In seven years, many things can happen. In fact, seven years ago, no MJF technology was known to the public. Personally, I work in prosthetics through my non-profit LifeNabled, and see a gaping hole in point-of-care printing, life-changing prosthetic devices, and who knows what else. I’m not the only one in this subsegment nor in 3D printing at large that feels this way.

A full-color 3D printed orthotic device created by LifeNabled on a Jet Fusion 580 machine. Image courtesy of the author.

Kent Mages, Founding President at Custom Color 3D Printing, stated, “I’ll throw my two cents in. As someone who owns 35 of them, the technology and price point just focused on the wrong existing markets. What we’ve been able to do at scale isn’t possible with any other machine.”

Dennis Richard, Orthotist at 3D Stability LLC, said, “The 580 was way ahead of its time. The O and P industry just wasn’t ready for it. I still say HP developed the 580 for pediatric O and P. This machine has advanced my practice, but most importantly, the 580 improves the lives of so many patients.”

Former HP employee Lee Dockstader added, “HP leaving the color 3D printer category was one of the worst business decisions I’ve seen in 25 years of 3D printing. No resin-based system can compete for functional color parts. Was the 580 perfect?…No, but an excellent Rev. 1.0 product.”

Kevin Williams, Director of Engineering Solutions for Additive Manufacturing at Adia, stated, “Agree completely. Very disappointing to our business and our clients.”

I remember sitting down with a group from HP, discussing the Orthotic and Prosthetic industry and saying how I could see one of these in at least 10% of the 3000+ clinics in the U.S. alone. The price was right, the size was right, and, even with the inflated powder prices, the operational costs still made sense.

The company must have known the end-of-life was coming because the discussion quickly moved to how contract manufacturing and the 4200/5200 series makes so much sense. Even the Veterans Administration started purchasing the 580 because the department saw the need and felt that this was a product with which it could start building out some of its regulated devices.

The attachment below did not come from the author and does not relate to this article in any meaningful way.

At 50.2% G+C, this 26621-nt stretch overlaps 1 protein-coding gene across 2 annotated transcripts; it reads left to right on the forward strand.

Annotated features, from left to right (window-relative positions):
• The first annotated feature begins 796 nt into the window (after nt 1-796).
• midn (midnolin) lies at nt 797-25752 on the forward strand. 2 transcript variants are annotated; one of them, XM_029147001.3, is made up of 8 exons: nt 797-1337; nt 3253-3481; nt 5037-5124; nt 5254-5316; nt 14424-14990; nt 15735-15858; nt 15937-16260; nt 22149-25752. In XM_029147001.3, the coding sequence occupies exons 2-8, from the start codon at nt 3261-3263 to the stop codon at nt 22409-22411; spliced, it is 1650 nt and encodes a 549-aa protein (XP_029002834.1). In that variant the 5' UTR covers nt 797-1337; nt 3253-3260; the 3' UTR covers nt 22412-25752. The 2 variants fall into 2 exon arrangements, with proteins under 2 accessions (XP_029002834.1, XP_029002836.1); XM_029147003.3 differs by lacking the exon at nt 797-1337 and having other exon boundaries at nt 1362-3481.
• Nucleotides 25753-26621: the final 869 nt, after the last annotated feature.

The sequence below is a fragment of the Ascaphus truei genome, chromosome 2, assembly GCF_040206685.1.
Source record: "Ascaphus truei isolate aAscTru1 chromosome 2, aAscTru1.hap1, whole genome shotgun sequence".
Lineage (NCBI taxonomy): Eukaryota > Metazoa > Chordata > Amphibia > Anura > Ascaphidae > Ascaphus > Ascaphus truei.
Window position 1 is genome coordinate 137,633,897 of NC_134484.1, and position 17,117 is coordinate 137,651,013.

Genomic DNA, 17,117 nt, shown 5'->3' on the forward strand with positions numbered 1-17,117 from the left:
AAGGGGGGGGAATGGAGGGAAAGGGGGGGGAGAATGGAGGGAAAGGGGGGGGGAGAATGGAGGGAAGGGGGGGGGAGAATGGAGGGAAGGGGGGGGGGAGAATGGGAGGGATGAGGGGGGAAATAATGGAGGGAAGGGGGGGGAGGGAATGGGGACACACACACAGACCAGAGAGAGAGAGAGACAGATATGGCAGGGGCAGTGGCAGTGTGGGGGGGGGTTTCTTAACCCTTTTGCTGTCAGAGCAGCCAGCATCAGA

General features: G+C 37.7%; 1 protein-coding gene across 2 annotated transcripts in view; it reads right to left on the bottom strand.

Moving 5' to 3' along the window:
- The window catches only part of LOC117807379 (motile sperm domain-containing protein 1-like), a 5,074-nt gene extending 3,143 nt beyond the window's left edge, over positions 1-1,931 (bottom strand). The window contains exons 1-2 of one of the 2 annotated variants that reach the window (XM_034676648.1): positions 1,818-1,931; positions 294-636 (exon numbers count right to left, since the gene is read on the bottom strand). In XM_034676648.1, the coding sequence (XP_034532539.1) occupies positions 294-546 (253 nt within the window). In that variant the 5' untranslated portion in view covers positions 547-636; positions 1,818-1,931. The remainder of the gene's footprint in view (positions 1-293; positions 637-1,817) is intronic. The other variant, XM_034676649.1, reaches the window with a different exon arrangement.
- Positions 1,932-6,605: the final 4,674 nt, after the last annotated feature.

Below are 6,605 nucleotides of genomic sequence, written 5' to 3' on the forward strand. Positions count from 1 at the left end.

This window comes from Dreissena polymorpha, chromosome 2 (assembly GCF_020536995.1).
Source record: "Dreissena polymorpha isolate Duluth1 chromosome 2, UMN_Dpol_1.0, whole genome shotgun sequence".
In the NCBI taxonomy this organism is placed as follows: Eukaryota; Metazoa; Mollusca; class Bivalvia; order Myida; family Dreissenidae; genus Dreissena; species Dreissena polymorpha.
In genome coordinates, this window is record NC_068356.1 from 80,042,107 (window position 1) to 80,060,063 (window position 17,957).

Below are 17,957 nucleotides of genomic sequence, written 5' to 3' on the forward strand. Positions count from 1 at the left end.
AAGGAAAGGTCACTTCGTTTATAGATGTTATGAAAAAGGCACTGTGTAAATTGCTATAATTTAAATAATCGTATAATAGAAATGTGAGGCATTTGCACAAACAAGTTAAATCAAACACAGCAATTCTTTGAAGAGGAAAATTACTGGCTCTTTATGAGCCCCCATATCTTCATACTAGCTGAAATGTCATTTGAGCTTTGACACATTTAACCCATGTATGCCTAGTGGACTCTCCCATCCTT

Profits from Full-Color Prosthetics

For the orthotic and prosthetic field, this machine makes sense for quick turn around and durable, consistent devices at a price that is not unreasonable. HP had a 3-4x margin on the printer and printed money via consumables and powder cost markup. In fact, the margins made more sense for the 580 on consumables as a revenue-generating source than even the highest level of 5210 Pro consumables, where margins are razor thin.

I took a look at the numbers based on my own experience with the 580: if 10 percent of the U.S. clinic had one in the office, that would represent about 300 printers. Quick math shows that number to be $42,000,000 in sales of the machine only, roughly $6,000,000 in renewable service contracts, and roughly $30,000,000 annually in consumables and powder sales running the machine only two times a week across all locations. A grand total of nearly $200,000,000 in revenue not including machine sales left on the table for one tiny industry over the next 5 years.

There are close to 5,000 hospitals nationwide. What if 20 percent decided to perform medical modeling and surgical planning in house via the many software and support companies on the market, though the number actually pursuing this strategy is likely larger. That translates to $135,000,000 in machine sales, $20,000,000 in annual renewable service contracts, $100,000,000 in annual consumable and powder sales annually again running only two builds a week across all machines.

What if HP actually invested money into software that helped create these models and devices to establish another revenue stream? Just between these two low-hanging-fruit industries you are looking at a conservative estimate of $1-2 billion in revenue, not including machine sales over the course of five years. What about the lives changed or even saved through the use of this technology? Priceless. Moreover, HP goes down as one of the most influential companies working toward the good of humanity, all while creating sustainable revenue and jobs worldwide.

With all of this in mind, HP should bring back the MJF 580 and empower its consumers to use it in efficient and creative ways that HP may never have even considered. HP’s 3D printing division should not be all about production on the 4200/5200 series machines that are unaffordable to most. It should be about allowing the “little guy,” small businesses, the point-of-care facilities to thrive due to access to a technology that would be otherwise inaccessible. In the mean time, HP released the HP Jet Fusion 5420W Solution for 3D printing white parts, an industrial machine demanded by the healthcare industry because there were no other similar options, aside from SLS, for 3D printing white parts.

The MJF 580 is also a complementary sidekick to the 4200/5200 series. Would there be greater demand for the 4200/5200 if the 580 was never killed? I hope HP does the right thing and we are able to find out.